For many of us, sending our kids outdoors to play until dinnertime is common practice. After the rigor of school schedules, they need exercise, fresh air, and the freedom to play unbounded. And the “witching hour” is much better spent outside, isn’t it? But what activities can you do when the sun sets early and daylight fades by 4 or 5? We don’t want to send them outside to play in the dark… do we?
The good news is that we don’t need to be limited by daylight — kids can still have fun after the sun sets!
If your children know to stay close to the house and are adventurous spirits, you can still encourage them to have fun in the dark if they are old enough and understand the limits you set in place.
That being said, it’s important to set up some ground rules with your kids.
Tell them where they can go (define boundaries)
Tell them when you want them back
Encourage them to check in often
Better yet: join in the fun yourself!
Battery-powered glowsticks (reusable!)
Outdoor play doesn’t need to stop once the sun sets. Here are twelve outdoor activities for kids to do in the dark that can be fun and exciting for all:
1. Flashlight Tag
Play tag with flashlights. The person who is “it” tries to tag players with their flashlight beam. Variation: Sit in a circle with the person who is “it” in the middle, blindfolded, with a flashlight. Players creep forwards and get as close as possible before being tagged by the flashlight. The person who gets closest is the winner.
2. Glow-In-The-Dark Treasure Hunt
Hide glowsticks or battery-powered candles in your yard ahead of time, then go out together to find them. Tell your children the boundaries and let them lead the way to see how many they can find.
3. Flashlight Nature Walk
Give each person a flashlight, hold hands and set off into nature (or just your backyard). What can you see when you look up? When you look down? What happens when you turn off your flashlight — can you still see anything?
4. Stop And Listen
Head outside and find a comfortable place to sit. Ask everyone to stay quiet for several minutes, taking note of everything that they hear. When the time is right, share your observations. Then repeat the process to see if you hear anything different the second time.
5. Star Gazing
On a clear night, take a blanket outside, lie back and gaze at the stars. How many stars do they see? Any constellations or planets? (Research ahead of time to see which ones might be visible.) You can also consider keeping a Sky Journal.
6. Light-Up Toys
Use light-up or glow-in-the-dark frisbees and balls. Other options include light-up Rocket Copters. Or get creative and tape spoke lights to a beach ball!
7. Flashlight Hide And Seek
Everyone has a flashlight to begin with. While the seeker covers their eyes and counts, the hiders all find their hiding spot (within predetermined boundaries) and turn off their flashlights. When time is up, the seeker uses their flashlight to see who they can find.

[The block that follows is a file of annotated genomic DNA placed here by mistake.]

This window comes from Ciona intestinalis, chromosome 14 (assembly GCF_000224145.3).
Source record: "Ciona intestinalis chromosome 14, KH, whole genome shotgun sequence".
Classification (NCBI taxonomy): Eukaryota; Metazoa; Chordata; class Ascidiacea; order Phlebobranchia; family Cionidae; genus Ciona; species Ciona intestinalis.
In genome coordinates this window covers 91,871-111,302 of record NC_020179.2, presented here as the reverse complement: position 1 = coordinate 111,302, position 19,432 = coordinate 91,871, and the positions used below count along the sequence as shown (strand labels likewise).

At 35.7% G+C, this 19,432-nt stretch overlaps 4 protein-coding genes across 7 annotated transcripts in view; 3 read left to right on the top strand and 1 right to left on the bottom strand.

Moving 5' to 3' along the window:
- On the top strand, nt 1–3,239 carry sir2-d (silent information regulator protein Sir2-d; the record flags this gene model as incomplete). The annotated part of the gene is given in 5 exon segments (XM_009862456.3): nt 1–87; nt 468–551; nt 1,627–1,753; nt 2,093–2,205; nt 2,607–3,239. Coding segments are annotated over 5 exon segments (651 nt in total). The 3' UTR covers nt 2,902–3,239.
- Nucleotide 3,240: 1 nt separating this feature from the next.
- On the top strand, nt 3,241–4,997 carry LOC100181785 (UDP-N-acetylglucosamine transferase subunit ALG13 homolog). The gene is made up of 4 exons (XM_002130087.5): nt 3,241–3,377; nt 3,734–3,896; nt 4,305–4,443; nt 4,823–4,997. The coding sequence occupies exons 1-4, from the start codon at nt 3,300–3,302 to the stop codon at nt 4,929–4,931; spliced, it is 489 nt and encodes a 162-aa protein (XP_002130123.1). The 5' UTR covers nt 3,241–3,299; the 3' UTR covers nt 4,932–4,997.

8. Flashlight Art
Using a camera with an extremely slow shutter speed, you can “draw” in the air with flashlights (or glowsticks). Set the camera on a tripod or other sturdy surface, and ask them to “draw” a simple shape in the air with the light pointed towards the camera (after you’ve pressed the shutter). Start with a 14-second exposure setting, an aperture of f/8, and ISO 1600, then play around to see what results you get.
9. Dance Party
It’s always time for a dance party, so have one in the dark with flashlights and/or glow sticks. Put on some music (being mindful of your neighbors) and go wild!
10. Glow-In-The-Dark Bowling
Collect 6 empty soda bottles and 6 glowsticks. Put a glow stick in each bottle and set them in formation (one in the first row, two in the second row, three in the third row) on a relatively flat spot in the yard. Choose a ball (the larger the ball, the easier it should be) and have fun!
11. Reading Nook
Set up a tent or lean-to outside, and gather together some battery-powered fairy/Christmas lights, blankets, or sleeping bags and flashlights. Ask your child to choose a favorite book and head outside for some fresh-air reading time.
12. Light It Up
If permitted, have a campfire! Ask your children to help gather kindling (preferably earlier in the day) and lay the base for your fire. When the time is right, light it up and spend some time together sharing stories and maybe even a s’more or two.
Embrace the darkness with your kids and experience the outdoors in a new way!
This story was submitted to Love What Matters by Get The Kids Outside, and originally appeared here. You can follow their journey on Facebook and Instagram. Be sure to subscribe to our free email newsletter for our best stories.
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